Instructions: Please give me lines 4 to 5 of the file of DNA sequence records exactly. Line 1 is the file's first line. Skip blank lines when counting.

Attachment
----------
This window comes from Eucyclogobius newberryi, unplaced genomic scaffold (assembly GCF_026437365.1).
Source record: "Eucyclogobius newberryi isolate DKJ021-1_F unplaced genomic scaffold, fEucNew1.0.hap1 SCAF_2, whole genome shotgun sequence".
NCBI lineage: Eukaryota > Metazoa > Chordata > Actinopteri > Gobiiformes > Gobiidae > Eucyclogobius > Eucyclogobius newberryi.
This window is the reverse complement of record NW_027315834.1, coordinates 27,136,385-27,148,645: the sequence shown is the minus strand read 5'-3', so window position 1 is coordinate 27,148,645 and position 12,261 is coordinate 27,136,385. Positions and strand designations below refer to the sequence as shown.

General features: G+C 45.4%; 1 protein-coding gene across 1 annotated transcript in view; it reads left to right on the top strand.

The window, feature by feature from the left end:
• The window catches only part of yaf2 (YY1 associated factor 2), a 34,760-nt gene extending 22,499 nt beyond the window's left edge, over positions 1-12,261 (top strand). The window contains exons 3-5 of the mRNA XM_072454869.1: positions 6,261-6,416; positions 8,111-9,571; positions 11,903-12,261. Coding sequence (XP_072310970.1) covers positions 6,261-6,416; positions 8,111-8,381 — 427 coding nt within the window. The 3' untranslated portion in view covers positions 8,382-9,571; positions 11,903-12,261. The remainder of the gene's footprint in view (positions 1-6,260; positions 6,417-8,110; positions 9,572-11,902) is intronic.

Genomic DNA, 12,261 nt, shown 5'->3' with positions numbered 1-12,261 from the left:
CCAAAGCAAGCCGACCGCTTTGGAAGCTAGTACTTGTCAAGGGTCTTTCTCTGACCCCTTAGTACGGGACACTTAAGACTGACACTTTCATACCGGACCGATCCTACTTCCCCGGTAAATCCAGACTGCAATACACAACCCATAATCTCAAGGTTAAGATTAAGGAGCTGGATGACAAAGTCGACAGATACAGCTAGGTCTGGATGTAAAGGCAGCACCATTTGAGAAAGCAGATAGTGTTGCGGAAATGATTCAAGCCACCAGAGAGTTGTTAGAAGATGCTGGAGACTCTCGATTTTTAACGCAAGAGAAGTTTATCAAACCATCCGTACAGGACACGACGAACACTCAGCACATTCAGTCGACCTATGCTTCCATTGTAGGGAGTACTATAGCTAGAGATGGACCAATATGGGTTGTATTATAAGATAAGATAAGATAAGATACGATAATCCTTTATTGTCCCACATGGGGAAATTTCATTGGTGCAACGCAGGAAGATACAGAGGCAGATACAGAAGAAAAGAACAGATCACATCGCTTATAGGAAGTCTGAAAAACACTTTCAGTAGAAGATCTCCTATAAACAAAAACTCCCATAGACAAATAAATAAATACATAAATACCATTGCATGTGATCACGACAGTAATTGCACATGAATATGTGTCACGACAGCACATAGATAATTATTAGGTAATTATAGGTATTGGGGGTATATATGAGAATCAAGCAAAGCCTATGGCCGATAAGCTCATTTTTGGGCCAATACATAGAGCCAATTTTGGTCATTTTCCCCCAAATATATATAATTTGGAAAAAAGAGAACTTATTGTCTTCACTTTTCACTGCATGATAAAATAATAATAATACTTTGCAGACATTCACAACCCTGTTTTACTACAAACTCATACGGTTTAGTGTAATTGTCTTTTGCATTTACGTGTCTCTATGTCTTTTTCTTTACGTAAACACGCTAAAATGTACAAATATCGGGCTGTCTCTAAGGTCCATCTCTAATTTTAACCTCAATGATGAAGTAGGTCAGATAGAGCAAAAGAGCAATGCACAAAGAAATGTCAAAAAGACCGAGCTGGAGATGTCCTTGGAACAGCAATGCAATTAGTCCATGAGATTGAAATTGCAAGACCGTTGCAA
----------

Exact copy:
This window is the reverse complement of record NW_027315834.1, coordinates 27,136,385-27,148,645: the sequence shown is the minus strand read 5'-3', so window position 1 is coordinate 27,148,645 and position 12,261 is coordinate 27,136,385. Positions and strand designations below refer to the sequence as shown.

General features: G+C 45.4%; 1 protein-coding gene across 1 annotated transcript in view; it reads left to right on the top strand.